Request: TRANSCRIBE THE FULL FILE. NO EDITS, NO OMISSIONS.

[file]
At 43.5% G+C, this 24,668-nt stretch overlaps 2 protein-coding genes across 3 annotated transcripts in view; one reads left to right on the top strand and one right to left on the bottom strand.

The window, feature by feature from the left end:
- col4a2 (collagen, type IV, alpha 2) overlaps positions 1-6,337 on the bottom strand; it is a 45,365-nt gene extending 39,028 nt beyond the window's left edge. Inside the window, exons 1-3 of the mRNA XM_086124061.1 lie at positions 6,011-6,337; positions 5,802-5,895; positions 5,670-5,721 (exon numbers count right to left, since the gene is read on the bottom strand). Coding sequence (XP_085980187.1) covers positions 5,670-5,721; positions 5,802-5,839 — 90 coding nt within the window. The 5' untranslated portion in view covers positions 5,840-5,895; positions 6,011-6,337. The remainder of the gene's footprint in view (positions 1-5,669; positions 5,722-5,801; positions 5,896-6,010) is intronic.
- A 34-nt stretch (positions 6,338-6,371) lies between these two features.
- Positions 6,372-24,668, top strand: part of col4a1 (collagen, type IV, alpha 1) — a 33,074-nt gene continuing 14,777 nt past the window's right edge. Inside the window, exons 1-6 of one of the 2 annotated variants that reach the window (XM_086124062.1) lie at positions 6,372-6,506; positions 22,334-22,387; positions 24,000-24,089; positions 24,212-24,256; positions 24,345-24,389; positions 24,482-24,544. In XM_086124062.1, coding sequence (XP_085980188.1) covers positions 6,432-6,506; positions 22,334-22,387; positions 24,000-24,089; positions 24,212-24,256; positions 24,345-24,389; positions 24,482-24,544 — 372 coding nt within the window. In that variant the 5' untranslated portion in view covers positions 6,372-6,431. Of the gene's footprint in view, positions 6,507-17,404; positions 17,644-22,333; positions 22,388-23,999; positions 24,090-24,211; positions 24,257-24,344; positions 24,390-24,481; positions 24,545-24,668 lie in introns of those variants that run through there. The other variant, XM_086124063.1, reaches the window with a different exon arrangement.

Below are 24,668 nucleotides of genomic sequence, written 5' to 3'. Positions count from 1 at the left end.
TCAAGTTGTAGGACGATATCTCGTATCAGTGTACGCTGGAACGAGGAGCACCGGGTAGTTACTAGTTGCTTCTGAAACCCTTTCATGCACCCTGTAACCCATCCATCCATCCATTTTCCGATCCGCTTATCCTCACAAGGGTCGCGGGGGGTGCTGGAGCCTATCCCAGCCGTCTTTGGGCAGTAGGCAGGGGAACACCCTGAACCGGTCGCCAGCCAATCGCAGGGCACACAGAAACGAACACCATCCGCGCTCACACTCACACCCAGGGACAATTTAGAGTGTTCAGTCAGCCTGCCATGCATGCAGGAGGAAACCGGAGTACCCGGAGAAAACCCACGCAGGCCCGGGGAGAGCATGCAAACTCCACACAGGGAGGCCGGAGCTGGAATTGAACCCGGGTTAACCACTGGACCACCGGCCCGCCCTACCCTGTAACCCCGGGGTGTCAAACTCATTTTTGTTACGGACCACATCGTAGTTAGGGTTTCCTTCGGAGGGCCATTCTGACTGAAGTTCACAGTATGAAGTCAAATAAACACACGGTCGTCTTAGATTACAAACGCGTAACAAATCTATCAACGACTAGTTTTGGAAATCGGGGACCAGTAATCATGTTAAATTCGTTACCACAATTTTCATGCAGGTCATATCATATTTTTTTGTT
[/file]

At 43.5% G+C, this 24,668-nt stretch overlaps 2 protein-coding genes across 3 annotated transcripts in view; one reads left to right on the top strand and one right to left on the bottom strand.

The window, feature by feature from the left end:
- col4a2 (collagen, type IV, alpha 2) overlaps positions 1-6,337 on the bottom strand; it is a 45,365-nt gene extending 39,028 nt beyond the window's left edge. Inside the window, exons 1-3 of the mRNA XM_086124061.1 lie at positions 6,011-6,337; positions 5,802-5,895; positions 5,670-5,721 (exon numbers count right to left, since the gene is read on the bottom strand). Coding sequence (XP_085980187.1) covers positions 5,670-5,721; positions 5,802-5,839 — 90 coding nt within the window. The 5' untranslated portion in view covers positions 5,840-5,895; positions 6,011-6,337. The remainder of the gene's footprint in view (positions 1-5,669; positions 5,722-5,801; positions 5,896-6,010) is intronic.
- A 34-nt stretch (positions 6,338-6,371) lies between these two features.
- Positions 6,372-24,668, top strand: part of col4a1 (collagen, type IV, alpha 1) — a 33,074-nt gene continuing 14,777 nt past the window's right edge. Inside the window, exons 1-6 of one of the 2 annotated variants that reach the window (XM_086124062.1) lie at positions 6,372-6,506; positions 22,334-22,387; positions 24,000-24,089; positions 24,212-24,256; positions 24,345-24,389; positions 24,482-24,544. In XM_086124062.1, coding sequence (XP_085980188.1) covers positions 6,432-6,506; positions 22,334-22,387; positions 24,000-24,089; positions 24,212-24,256; positions 24,345-24,389; positions 24,482-24,544 — 372 coding nt within the window. In that variant the 5' untranslated portion in view covers positions 6,372-6,431. Of the gene's footprint in view, positions 6,507-17,404; positions 17,644-22,333; positions 22,388-23,999; positions 24,090-24,211; positions 24,257-24,344; positions 24,390-24,481; positions 24,545-24,668 lie in introns of those variants that run through there. The other variant, XM_086124063.1, reaches the window with a different exon arrangement.

Below are 24,668 nucleotides of genomic sequence, written 5' to 3'. Positions count from 1 at the left end.
TCAAGTTGTAGGACGATATCTCGTATCAGTGTACGCTGGAACGAGGAGCACCGGGTAGTTACTAGTTGCTTCTGAAACCCTTTCATGCACCCTGTAACCCATCCATCCATCCATTTTCCGATCCGCTTATCCTCACAAGGGTCGCGGGGGGTGCTGGAGCCTATCCCAGCCGTCTTTGGGCAGTAGGCAGGGGAACACCCTGAACCGGTCGCCAGCCAATCGCAGGGCACACAGAAACGAACACCATCCGCGCTCACACTCACACCCAGGGACAATTTAGAGTGTTCAGTCAGCCTGCCATGCATGCAGGAGGAAACCGGAGTACCCGGAGAAAACCCACGCAGGCCCGGGGAGAGCATGCAAACTCCACACAGGGAGGCCGGAGCTGGAATTGAACCCGGGTTAACCACTGGACCACCGGCCCGCCCTACCCTGTAACCCCGGGGTGTCAAACTCATTTTTGTTACGGACCACATCGTAGTTAGGGTTTCCTTCGGAGGGCCATTCTGACTGAAGTTCACAGTATGAAGTCAAATAAACACACGGTCGTCTTAGATTACAAACGCGTAACAAATCTATCAACGACTAGTTTTGGAAATCGGGGACCAGTAATCATGTTAAATTCGTTACCACAATTTTCATGCAGGTCATATCATATTTTTTTGTT